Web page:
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Oncology. 2010;79(1-2):27-38. doi: 10.1159/000314980. Epub 2010 Nov 3.

Increased risk of serious hemorrhage with bevacizumab in cancer patients: a meta-analysis.

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Department of Medicine, Division of Hematology and Medical Oncology, Stony Brook University Medical Center, Stony Brook, NY 11794-9447, USA.



The role of the widely-used angiogenesis inhibitor bevacizumab in the development of serious hemorrhage is not well defined in cancer patients. This study was conducted to determine the overall risk of hemorrhage with bevacizumab by a systematic review and meta-analysis of randomized controlled trials (RCT).


Databases from PubMed and the Web of Science from January 1966 to May 2009 and abstracts presented at the American Society of Clinical Oncology (ASCO) conferences from January 2000 to May 2009 were searched to identify relevant studies. Eligible studies included prospective RCTs in which bevacizumab was compared to controls concurrently with antineoplastic therapy. Summary incidence rates, relative risks (RR), and 95% confidence intervals (CI) were calculated employing fixed- or random-effects models.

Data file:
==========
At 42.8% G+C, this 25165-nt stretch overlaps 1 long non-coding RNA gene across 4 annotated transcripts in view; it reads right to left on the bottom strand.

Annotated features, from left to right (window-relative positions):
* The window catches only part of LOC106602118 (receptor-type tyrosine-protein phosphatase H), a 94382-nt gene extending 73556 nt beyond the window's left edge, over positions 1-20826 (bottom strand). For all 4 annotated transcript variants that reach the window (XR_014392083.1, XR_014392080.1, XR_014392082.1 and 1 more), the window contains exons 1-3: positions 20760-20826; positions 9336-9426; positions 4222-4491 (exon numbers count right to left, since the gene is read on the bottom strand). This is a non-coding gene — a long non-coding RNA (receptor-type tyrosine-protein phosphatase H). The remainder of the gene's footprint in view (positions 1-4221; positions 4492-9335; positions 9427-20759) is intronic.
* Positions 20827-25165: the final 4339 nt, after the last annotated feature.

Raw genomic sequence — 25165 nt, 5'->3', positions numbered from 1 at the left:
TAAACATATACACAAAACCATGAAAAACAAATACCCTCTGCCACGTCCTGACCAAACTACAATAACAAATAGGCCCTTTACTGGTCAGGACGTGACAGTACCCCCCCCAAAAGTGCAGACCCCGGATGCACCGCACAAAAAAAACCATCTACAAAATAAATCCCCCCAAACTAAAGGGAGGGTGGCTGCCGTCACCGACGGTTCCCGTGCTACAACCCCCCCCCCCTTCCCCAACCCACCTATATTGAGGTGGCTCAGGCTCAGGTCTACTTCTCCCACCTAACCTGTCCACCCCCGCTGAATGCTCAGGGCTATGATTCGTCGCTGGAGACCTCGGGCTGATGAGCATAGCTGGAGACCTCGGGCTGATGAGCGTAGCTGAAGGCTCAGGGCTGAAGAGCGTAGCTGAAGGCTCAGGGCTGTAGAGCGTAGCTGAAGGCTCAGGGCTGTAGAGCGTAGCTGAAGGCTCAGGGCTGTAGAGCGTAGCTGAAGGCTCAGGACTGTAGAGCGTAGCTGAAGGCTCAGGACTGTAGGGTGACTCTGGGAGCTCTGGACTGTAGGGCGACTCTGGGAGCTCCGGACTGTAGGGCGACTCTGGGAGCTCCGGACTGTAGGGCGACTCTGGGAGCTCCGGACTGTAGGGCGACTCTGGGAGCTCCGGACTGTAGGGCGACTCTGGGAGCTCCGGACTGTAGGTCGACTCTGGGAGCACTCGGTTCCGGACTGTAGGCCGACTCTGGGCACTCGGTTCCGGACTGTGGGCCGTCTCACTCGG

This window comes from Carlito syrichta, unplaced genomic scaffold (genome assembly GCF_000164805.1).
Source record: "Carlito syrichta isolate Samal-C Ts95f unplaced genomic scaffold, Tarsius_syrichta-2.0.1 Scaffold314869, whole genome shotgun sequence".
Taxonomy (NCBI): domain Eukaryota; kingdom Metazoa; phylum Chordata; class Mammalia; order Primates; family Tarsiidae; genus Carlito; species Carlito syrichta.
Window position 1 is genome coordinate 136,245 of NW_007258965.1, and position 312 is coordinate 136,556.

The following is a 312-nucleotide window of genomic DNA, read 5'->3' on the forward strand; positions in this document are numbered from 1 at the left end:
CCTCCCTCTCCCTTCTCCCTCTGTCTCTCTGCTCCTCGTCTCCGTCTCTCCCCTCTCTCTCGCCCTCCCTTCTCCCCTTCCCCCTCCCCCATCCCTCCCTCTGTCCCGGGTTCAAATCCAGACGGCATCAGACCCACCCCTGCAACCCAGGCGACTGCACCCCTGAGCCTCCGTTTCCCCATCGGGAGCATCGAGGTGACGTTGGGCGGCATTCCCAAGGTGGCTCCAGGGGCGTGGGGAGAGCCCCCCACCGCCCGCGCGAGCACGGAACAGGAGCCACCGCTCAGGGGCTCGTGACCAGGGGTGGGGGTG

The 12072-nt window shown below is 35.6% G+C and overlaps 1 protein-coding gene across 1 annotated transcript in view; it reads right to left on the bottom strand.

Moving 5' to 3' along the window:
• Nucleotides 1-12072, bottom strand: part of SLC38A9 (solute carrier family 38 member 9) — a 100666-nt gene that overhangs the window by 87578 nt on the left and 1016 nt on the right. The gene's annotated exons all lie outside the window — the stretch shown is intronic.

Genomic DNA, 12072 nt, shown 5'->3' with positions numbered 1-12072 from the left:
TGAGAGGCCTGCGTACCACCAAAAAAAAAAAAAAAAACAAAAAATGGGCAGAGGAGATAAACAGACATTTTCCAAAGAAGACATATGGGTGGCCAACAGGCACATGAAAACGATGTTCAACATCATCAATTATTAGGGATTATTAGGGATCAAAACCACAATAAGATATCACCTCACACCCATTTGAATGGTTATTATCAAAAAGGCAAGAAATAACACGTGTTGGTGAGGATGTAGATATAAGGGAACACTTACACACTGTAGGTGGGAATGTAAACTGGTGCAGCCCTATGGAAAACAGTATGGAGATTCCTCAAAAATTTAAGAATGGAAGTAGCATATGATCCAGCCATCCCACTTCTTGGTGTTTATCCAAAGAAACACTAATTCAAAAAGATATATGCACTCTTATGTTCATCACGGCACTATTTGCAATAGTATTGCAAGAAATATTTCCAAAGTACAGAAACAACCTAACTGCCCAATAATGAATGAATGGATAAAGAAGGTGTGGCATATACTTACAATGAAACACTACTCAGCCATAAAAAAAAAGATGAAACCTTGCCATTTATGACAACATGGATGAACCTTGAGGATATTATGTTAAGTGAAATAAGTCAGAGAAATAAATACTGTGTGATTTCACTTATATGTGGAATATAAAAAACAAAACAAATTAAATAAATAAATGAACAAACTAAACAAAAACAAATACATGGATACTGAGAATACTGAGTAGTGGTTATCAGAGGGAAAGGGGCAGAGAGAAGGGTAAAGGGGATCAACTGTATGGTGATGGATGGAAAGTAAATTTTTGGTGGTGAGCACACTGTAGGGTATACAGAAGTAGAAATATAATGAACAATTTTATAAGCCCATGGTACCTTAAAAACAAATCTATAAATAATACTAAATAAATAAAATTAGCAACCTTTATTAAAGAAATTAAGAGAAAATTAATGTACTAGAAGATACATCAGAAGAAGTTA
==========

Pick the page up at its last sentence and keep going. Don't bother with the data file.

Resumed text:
A total of 12,617 patients with a variety of solid tumors from 20 RCTs were included for analysis. The incidence of all-grade hemorrhage was 30.4% (95% CI 21.5-40.9), with 3.5% (95% CI 2.2-5.7%) being high grade (grade 3-5). Overall, bevacizumab significantly increased the risk of bleeding with an RR of 2.48 (95% CI 1.93-3.18) when compared to the controls, with RRs of 3.02 (95% CI 2.42-3.78) and 2.01 (95% CI 1.43-2.83) at 5 and 2.5 mg/kg/week, respectively. Significantly increased risks for epistaxis or pulmonary hemorrhage were observed. In addition, bevacizumab significantly increased the risk of high-grade bleeding with an RR of 1.91 (95% CI 1.36-2.68). The risk of fatal bleeding was low (0.8%; 95% CI 0.4-1.7), and significantly elevated only in lung cancer (RR 5.02; 95% CI 1.52-16.66).


Bevacizumab may significantly increase the risk of serious hemorrhage in cancer patients.

[Indexed for MEDLINE]

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